EcoPolitics Daily: Offering an environmental angle on New York's political scene.
Submitted by Susan Torres on Fri, 2015-01-23 15:42.
Last week, the Metropolitan Transit Authority Board voted to approve another round of fare and toll hikes. While New Yorkers bemoaned the MTA, the reality is there hasn't been a sustainable funding plan in place for years.
As riders continue to increase their contribution to the MTA transit system, Albany has yet to come up with solutions on how to fill the $15 billion budget cap staring down the next capital plan.
Submitted by Susan Torres on Fri, 2015-01-23 12:05.
The Senate Environmental Conservation Committee is now fully staffed, and it includes some familiar faces to NYLCV. Senator Thomas O'Mara has been appointed chair of the committee and Senator Tony Avella has been appointed the Vice-Chair.
Submitted by Susan Torres on Wed, 2015-01-21 04:00.
In his State of the State Speech, Governor Cuomo addressed clean energy, Department of Conservation (DEC) funding, and the need to protect our open spaces and waterways. NYLCV was excited to hear Cuomo address so many of the issues we believe are important to address in making New York a greener state and an energy leader for the country.
Submitted by Susan Torres on Fri, 2015-01-16 10:50.
NYLCV is excited by the news that Senator Brad Hoylman, a Democrat representing New York's 27th Senate District, has been appointed as a ranking member of the Senate Environmental Conservation Committee.
Submitted by Susan Torres on Thu, 2015-01-15 17:23.
What could be more important than the health of our waterways? The existing plan to maintain water levels on Lake Ontario and the upper St. Lawrence River kills native plants, harms crucial wetlands, and has led to a decrease in wildlife in the area. All that could change with the implementation of Plan 2014.
The new plan, which is the result of a 14 year study, would allow greater fluctuation of water levels. Water levels currently are kept within a range of four and a half feet. The new plan would add about two inches to the upper range and eight inches to the lower range.
Submitted by Susan Torres on Fri, 2015-01-09 14:32.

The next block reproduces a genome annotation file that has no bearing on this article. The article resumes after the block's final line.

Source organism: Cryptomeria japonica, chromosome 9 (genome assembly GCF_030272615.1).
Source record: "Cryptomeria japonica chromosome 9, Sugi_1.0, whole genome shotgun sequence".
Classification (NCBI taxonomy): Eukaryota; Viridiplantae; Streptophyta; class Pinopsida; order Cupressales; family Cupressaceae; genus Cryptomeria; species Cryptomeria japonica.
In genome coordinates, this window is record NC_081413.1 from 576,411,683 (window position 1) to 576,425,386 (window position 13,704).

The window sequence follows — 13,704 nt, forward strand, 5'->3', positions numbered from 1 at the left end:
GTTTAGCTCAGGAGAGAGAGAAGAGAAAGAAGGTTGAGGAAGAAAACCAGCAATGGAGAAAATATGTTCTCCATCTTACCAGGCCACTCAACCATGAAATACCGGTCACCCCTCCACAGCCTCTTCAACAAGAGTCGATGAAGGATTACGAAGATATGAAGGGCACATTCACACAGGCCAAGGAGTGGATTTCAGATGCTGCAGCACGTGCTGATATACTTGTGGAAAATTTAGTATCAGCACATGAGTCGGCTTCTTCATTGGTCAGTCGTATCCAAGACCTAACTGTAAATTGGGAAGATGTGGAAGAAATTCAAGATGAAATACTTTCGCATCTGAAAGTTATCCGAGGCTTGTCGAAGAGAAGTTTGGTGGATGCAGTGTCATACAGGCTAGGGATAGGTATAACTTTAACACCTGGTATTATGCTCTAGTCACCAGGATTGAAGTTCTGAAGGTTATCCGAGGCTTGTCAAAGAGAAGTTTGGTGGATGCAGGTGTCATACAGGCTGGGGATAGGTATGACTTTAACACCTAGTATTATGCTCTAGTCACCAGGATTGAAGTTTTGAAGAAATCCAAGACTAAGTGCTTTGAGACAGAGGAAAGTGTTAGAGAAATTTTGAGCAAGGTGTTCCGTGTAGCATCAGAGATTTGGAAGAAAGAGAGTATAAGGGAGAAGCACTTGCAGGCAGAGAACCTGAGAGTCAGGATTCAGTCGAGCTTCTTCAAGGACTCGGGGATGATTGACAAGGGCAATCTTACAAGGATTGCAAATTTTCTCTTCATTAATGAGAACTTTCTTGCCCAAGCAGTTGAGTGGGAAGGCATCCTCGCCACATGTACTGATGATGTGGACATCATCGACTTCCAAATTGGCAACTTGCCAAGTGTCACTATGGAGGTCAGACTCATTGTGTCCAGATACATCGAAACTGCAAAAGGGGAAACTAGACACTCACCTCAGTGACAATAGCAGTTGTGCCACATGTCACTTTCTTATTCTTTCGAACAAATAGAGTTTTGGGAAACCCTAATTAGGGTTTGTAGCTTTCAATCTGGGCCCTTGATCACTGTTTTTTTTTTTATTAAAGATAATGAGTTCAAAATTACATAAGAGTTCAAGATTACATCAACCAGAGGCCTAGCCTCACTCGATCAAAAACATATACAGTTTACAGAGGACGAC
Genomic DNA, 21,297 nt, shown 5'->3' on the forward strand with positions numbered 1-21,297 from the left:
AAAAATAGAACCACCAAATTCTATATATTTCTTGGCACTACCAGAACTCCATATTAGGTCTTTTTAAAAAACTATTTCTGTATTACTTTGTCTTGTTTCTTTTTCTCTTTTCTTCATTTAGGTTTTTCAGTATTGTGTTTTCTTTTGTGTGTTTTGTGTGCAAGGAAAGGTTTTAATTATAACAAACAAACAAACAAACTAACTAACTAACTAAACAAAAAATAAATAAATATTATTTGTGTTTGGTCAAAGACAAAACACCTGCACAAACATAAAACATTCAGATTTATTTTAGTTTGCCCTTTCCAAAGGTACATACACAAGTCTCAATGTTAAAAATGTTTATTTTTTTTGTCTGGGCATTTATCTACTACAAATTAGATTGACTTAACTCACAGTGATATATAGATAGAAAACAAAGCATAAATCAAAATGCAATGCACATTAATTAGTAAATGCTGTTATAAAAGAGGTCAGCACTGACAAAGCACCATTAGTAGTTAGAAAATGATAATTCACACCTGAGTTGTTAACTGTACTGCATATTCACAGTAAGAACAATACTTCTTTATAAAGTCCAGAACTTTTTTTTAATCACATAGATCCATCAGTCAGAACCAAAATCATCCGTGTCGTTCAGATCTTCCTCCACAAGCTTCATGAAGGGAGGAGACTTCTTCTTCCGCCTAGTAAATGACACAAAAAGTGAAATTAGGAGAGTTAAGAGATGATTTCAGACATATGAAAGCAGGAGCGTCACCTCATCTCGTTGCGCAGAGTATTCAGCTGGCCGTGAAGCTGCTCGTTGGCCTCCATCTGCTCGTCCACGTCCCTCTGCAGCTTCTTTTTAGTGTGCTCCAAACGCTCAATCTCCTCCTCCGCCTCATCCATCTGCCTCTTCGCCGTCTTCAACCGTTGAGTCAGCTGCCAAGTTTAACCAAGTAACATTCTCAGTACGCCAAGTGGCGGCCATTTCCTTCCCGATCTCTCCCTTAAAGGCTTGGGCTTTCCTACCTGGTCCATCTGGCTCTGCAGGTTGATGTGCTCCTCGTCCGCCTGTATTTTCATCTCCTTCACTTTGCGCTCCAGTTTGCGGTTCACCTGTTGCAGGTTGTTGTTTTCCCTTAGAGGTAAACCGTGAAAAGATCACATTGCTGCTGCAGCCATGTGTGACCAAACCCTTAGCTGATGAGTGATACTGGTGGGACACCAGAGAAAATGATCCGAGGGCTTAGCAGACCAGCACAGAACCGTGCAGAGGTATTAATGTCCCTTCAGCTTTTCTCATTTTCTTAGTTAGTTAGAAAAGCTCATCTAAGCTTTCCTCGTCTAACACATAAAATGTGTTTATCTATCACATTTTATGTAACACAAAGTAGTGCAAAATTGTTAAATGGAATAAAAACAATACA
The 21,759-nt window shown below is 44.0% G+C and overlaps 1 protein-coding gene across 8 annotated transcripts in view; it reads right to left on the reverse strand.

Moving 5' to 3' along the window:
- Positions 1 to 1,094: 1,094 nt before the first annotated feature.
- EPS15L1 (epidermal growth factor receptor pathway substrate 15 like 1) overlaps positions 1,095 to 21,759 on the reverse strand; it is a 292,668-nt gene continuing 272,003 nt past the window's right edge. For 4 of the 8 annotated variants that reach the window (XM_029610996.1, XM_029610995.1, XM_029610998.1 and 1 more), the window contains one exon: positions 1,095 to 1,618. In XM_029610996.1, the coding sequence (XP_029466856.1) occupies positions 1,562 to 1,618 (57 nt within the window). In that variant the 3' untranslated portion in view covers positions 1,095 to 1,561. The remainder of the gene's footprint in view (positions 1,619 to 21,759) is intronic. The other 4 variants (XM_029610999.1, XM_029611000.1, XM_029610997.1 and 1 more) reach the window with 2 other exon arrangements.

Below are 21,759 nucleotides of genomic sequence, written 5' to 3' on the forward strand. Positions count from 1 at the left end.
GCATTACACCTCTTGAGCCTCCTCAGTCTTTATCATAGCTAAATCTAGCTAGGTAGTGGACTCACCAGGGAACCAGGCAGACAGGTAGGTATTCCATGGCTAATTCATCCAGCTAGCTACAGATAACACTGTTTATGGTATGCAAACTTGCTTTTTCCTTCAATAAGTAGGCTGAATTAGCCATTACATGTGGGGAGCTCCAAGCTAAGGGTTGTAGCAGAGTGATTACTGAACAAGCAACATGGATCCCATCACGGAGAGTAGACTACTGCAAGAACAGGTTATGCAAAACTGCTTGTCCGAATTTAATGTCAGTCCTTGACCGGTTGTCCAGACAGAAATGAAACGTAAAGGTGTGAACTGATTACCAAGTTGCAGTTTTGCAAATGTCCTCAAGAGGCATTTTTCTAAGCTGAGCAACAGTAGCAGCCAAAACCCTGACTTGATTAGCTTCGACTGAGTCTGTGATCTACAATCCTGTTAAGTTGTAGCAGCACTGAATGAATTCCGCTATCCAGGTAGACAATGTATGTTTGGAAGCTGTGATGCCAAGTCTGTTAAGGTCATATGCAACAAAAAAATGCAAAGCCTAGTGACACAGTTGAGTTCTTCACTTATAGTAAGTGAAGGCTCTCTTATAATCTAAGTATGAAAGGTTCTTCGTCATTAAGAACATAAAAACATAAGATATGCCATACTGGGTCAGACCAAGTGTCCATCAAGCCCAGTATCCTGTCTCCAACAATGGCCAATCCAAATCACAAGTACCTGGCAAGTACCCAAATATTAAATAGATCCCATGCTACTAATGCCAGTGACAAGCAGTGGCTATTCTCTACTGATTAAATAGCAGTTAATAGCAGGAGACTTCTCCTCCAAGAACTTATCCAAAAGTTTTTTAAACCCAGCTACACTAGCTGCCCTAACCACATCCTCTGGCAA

Come the summer those ubiquitous foam carry-out containers will no longer be welcome in New York City. On January 8th, Mayor Bill de Blasio announced the ban of single-use Styrofoam containers starting July 1st of this year.
Submitted by Susan Torres on Thu, 2015-01-08 17:42.
The New York City Department of Sanitation is hoping that more education leads to a greener city for all.
By giving apartment building workers such as cleaners, property maintenance workers, doormen, security officers, and building engineers more information about how to recycle, the Department of Sanitation hopes to divert more trash from landfills.
Submitted by Susan Torres on Mon, 2015-01-05 16:08.
Former Governor Mario Cuomo passed away on Thursday, January 1st at the age of 82. From the Hudson Valley to Long Island to the Adirondacks, many are remembering his important work for New York's environment.
Submitted by Susan Torres on Mon, 2015-01-05 14:40.
A new year means new rules for New Yorkers wanting to discard electronics. On January 1st a new law made it illegal to discard most electronics in the trash across the state.
According to nyc.gov, prohibited electronics include computers, televisions, fax machines, VCRs, DVD players, printers/scanners, video game consoles, and more. Residents who leave these items curbside may receive a summons.
Submitted by Susan Torres on Fri, 2014-12-19 12:57.
Last year New York City became the largest city in America to implement a ban on single-use polystyrene - or Styrofoam - containers.
The ban would take effect in July 2015, unless industry makers can prove that Styrofoam can be recycled. The Sanitation Commissioner has until January 1, 2015 to decide whether or not to go forward with the ban.
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